The leaves were macerated and sequentially extracted with hexane, ethyl acetate and methanol using soxhlet and percolation extraction separately. The solvent were evaporated on rotary evaporator. Any extract exhibiting significant larvicide activities were further fractioned by filtration in silica get eluted with hexane ethyl acetate mixture of increasing polarity, eight fraction were obtained.


Larvae were reared (Pelah et al., 2002) and third instars larvae were selected for bioassay. Larvae were trans ferred into the test solution with pasture pipette (20 larvae/solution). As a solvent, DMSO is used to soluble the extract in test water. Mortality of each test extract and fractions were determined after 24 hours exposure at 28°C following the protocol of WHO (1981). Mortality was corrected using Abbot formula (Finney, 1971) and the concentration at which 50% of the test population were dies (LC50) was determined by probit program (Finney, 1971).

Results and Discussion

Among the three extracts of C. nocturnum, percolation method extracts shows effective larvicidal activity over the soxhlet method (Table I).

Table I
Lethal concentration of C. nocturnum extracts
Extraction methodExtracts LC100
Regression equation
 Ethyl acetate300Y=2.1180X + 2.3457
 Methanol65Y=1.9441X + 3.3592
 Ethyl acetate210Y=1.7586X + 2.0573
 Methanol35Y=1.4832X + 1.3753
aIndicate no larvicidal activity in concentration <350 µg/mL
Methanol extract exhibit significant larvicidal activity causing 100% mortality in a concentration of 100 pg/mL. This extract was further fractioned and the fractions obtained (CNM1-CNM6) were tested for larvicidal activity. The fraction CNM2, 3 and 4 presented the best results (Table II).
Table II
Lethal concentration of fractionated methanol extract of C. nocturnum
ExtractsHexane:Ethyl acetateLC100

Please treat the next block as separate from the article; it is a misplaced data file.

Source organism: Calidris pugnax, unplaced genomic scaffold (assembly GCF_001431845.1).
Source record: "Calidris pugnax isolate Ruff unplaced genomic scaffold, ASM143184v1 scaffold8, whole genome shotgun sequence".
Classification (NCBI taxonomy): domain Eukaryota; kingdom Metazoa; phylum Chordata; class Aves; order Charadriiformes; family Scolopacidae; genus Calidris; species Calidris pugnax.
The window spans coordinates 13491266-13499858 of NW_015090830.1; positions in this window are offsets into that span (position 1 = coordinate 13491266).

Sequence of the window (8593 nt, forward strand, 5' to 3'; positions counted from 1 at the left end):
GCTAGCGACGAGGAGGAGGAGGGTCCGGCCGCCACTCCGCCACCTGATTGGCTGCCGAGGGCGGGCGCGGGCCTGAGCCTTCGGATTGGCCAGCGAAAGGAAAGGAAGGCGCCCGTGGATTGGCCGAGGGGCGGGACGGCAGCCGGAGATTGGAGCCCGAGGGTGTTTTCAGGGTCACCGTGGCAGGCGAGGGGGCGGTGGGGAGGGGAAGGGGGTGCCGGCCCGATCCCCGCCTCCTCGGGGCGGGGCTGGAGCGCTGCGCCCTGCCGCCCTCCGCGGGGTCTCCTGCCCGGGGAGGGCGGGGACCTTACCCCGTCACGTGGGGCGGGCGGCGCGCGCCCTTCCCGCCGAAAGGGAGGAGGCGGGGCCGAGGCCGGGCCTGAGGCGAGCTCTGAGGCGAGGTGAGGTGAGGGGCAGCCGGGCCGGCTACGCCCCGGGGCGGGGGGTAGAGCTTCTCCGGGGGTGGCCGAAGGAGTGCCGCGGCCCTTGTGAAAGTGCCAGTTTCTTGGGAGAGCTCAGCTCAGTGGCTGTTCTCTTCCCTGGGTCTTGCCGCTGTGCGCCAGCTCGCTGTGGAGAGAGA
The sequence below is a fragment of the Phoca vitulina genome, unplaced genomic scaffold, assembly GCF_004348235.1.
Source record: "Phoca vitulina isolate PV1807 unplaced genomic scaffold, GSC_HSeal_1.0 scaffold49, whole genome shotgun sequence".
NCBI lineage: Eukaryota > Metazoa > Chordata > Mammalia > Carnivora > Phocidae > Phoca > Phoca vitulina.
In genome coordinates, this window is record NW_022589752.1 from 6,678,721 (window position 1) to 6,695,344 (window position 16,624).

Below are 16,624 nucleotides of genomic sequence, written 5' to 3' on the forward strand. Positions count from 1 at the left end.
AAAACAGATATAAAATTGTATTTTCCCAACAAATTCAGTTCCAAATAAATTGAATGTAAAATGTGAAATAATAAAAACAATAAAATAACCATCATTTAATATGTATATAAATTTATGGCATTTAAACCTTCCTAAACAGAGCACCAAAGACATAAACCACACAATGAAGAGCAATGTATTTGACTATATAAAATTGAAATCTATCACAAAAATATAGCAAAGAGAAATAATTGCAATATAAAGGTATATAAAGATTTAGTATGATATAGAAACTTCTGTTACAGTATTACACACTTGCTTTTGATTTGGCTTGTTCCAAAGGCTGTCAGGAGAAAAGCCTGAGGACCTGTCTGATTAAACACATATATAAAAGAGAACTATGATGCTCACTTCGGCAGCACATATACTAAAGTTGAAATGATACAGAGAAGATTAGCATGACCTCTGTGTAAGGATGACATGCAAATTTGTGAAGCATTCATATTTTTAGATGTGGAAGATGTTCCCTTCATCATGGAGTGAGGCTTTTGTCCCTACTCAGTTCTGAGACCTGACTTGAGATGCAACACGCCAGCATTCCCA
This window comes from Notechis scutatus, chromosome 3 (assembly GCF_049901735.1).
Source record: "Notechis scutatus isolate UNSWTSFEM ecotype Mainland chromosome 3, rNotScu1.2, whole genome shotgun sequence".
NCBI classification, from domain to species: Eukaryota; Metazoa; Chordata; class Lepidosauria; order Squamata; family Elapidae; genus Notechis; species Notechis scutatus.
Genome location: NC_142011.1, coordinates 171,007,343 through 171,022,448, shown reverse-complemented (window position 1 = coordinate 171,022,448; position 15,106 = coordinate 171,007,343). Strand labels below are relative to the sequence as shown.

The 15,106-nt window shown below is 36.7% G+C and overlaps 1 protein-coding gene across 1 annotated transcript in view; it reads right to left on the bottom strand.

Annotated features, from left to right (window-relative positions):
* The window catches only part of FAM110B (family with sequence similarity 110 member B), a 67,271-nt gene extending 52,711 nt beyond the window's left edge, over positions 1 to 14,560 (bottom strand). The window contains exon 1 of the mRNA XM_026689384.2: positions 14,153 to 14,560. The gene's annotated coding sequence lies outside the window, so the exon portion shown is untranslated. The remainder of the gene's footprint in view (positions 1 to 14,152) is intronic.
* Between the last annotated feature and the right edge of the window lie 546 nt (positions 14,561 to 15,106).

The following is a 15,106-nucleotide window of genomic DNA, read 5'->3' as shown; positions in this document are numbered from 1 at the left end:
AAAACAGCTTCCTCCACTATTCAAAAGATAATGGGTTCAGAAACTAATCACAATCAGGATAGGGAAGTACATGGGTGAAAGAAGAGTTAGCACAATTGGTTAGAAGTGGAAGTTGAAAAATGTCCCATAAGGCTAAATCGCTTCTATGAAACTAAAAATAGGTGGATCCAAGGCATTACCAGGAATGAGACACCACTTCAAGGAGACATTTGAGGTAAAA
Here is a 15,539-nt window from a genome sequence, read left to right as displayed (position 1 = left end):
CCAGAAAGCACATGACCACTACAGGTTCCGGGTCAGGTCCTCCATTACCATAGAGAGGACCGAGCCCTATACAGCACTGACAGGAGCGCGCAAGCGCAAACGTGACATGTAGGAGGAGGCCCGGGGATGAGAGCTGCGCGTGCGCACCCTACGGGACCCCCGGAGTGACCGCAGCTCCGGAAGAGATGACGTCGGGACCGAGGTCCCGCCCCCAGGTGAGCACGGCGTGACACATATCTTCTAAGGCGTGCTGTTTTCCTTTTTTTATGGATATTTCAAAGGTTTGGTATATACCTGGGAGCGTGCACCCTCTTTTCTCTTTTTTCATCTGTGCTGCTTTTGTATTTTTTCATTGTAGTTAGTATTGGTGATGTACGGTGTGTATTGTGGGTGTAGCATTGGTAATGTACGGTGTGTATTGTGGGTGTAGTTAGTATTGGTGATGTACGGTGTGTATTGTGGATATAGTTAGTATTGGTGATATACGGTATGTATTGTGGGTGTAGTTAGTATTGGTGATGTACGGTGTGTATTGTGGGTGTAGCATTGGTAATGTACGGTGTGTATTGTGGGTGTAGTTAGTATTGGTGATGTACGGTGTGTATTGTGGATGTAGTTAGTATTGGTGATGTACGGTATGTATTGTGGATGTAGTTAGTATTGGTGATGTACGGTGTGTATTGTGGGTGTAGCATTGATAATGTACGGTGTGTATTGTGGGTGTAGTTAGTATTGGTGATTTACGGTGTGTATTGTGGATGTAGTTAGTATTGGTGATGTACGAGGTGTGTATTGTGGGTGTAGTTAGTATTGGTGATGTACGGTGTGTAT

Regression equation
CNM21:1060Y=2.0045X + 1.0231
CNM31:0112Y=1.4324X + 2.1042
CNM410:0175Y=2.2342X + 1.1103
CNM1, 5, 6 fraction didn't presented good activity in concentration lower than 350 pg/mL (result not shown). The LC50 of the methanol extract and its potent fraction (CNM3) is found 14 (± 0.3113) pg/mL and 6 (± 0.1532) pg/mL respectively (LC50 values are presented as average of four observations ± SE).

In all larvicidal assays, the methanol extract of C. nocturnum leaves extracted with percolation and its fractions presented higher larvicidal activity. Various authors have evaluated larvicidal activity of cestrum species on mosquitoes; where they found a steroidal bioactive compounds responsible for mosquitocidal activity (Ghosh and Chandra, 2006; Ghosh et al., 2008). Eight steroidal glycosides have been isolated from the leaves of C. nocturnum (Mimaki et al., 2002). Thus to establish relevance of these steroidal compound with the mosquitocidal activity, fractions will be further fractionated to evaluate their potential to broad use and their possible toxic effect upon the other organism.

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Authors would like to thank Prof. M. U. Patil, Department of Zoology and Dr. Babasaheb Ambedkar, Marathwada University, Aurangabad for providing basic training and necessary facilities to carry out the research work.